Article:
By Dennis Crouch
American Institute of Physics and John Wiley & Sons v. Schwegman Ludberg (D.Minn)
Publishers John Wiley & Sons and American Institute of Physics have asked the Minnesota District Court for leave to amend and narrow their complaint against the Schwegman law firm. The amendment would drop any allegation that submitting copies of copyright works to the USPTO constitute copyright infringement. The plaintiffs write that the amended complaint
does not allege that this unauthorized copying includes (i) making such copies of a copyrighted work for submission to the PTO as may be required by the rules and regulations of the PTO, (ii) transmitting such copies to the PTO, or (iii) making an archival copy of that work transmitted to the PTO for Defendants’ internal file to document what has been transmitted.
To be clear, however, the plaintiffs have not dropped their case, but continue to allege that other copies and transmission do constitute copyright infringement. Further, because Wiley does not have any proof of those other activities, it argues that the now unchallenged submission to the PTO serves as “evidence of broader use and circulation” sufficient to permit the complaint to move forward.
The newly amended complaint thus recites no factual basis other than the fact that Schwegman is a law firm that prosecutes patents and that, because Schwegman submitted copies of certain articles to the USPTO that it must have also made unauthorized copies. The complaint:
14. Upon information and belief, Defendants have engaged in Unauthorized Copying with respect to the copyrighted articles from Plaintiffs’ journals, including but limited to the articles identified on Schedule A.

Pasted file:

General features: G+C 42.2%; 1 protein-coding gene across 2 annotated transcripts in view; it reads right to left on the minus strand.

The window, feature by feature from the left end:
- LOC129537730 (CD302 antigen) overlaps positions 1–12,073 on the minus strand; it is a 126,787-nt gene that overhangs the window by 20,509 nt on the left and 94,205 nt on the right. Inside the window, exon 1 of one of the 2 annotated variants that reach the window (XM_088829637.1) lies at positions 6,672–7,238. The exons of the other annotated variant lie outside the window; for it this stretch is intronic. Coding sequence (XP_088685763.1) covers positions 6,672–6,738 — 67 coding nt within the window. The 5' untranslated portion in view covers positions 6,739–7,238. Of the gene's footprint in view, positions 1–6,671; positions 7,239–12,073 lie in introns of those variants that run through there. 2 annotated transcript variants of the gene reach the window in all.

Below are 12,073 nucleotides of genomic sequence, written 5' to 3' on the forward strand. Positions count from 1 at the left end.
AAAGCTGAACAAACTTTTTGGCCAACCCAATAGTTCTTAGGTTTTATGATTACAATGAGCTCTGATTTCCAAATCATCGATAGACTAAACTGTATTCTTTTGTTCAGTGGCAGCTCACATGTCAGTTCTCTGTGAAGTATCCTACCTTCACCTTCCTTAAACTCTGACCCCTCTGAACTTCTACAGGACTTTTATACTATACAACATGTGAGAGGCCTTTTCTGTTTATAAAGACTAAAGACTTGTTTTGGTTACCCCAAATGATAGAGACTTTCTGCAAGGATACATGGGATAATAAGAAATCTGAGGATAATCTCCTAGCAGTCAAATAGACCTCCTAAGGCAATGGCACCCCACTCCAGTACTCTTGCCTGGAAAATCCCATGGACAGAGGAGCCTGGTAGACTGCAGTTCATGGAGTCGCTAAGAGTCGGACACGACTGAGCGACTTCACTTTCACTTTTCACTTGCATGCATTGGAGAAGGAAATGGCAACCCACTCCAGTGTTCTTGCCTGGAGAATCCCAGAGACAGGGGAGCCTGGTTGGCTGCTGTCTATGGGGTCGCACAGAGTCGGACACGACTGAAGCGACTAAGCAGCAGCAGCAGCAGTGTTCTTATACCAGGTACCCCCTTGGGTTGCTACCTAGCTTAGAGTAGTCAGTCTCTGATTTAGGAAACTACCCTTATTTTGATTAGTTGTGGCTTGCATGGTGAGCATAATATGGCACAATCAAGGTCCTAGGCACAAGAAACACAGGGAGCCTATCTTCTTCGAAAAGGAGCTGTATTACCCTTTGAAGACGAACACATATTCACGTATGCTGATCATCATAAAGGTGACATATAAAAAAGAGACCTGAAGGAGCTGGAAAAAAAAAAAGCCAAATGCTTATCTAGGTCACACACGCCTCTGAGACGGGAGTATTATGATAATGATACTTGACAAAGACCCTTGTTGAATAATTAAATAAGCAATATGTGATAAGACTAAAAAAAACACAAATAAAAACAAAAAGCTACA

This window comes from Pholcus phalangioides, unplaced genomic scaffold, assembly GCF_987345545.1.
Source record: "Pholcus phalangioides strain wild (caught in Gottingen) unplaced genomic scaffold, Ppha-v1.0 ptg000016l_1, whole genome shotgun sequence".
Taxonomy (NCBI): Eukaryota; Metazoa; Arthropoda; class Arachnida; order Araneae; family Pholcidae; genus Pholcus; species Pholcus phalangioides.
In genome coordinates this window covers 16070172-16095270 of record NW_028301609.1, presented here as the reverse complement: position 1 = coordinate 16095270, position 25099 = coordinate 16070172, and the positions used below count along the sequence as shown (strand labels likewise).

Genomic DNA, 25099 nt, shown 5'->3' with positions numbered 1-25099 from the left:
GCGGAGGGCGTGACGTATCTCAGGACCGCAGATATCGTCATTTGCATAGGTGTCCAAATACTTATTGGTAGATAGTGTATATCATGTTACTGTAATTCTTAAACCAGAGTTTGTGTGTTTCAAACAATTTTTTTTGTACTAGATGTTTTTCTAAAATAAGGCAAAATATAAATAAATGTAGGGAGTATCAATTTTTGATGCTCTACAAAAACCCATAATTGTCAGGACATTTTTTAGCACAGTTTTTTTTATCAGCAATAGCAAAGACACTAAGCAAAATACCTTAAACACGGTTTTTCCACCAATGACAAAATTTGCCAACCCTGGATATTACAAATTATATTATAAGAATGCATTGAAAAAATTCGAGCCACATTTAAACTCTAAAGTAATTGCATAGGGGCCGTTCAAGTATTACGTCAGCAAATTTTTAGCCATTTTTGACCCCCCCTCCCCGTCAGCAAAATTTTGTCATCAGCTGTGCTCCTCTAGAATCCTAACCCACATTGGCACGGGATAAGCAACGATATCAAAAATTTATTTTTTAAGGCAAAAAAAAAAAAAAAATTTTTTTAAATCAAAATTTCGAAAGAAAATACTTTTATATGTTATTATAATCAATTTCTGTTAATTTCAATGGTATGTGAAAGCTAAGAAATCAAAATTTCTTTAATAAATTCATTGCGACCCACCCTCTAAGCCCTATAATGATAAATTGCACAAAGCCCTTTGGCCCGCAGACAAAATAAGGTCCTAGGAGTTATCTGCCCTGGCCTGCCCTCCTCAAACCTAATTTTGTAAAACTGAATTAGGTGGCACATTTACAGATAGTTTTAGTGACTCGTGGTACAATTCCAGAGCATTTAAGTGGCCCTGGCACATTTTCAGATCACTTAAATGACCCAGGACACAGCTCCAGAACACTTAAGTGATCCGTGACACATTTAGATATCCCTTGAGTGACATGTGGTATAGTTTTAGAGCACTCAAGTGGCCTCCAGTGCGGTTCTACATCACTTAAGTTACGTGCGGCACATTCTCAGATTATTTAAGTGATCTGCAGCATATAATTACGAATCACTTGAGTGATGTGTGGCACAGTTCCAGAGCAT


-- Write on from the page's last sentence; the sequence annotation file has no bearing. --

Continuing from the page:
15. Plaintiffs cannot know the full extent of Defendants’ Unauthorized Copying without discovery.
The amended complaint also adds a further list of obscure scientific articles that were submitted to the PTO by Schwegman and were allegedly copied internally in an unauthorized manner. The plaintiffs have not yet filed any proposed amendments in the MBHB case.
The USPTO intervened in these cases supporting the law firms. It appears that this amendment is meant to appease the USPTO so that it will fall out of the case – making the defendants look much less sympathetic.
Despite its high-sounding name, the American Institute of Physics (AIP) is basically a publishing house struggling to survive.
Open Access: Depending upon pricing structure, access to a journal such as the Journal of Applied Physics costs as much as $15k per year. Academic authors generally receive no compensation for publication and there is a growing movement amongst academia toward open access journals. Almost all law reviews make their works freely available online. This enforcement project may push the sciences in that direction as well.
Read the Brief: File Attachment: mnd-1190merged.pdf (794 KB)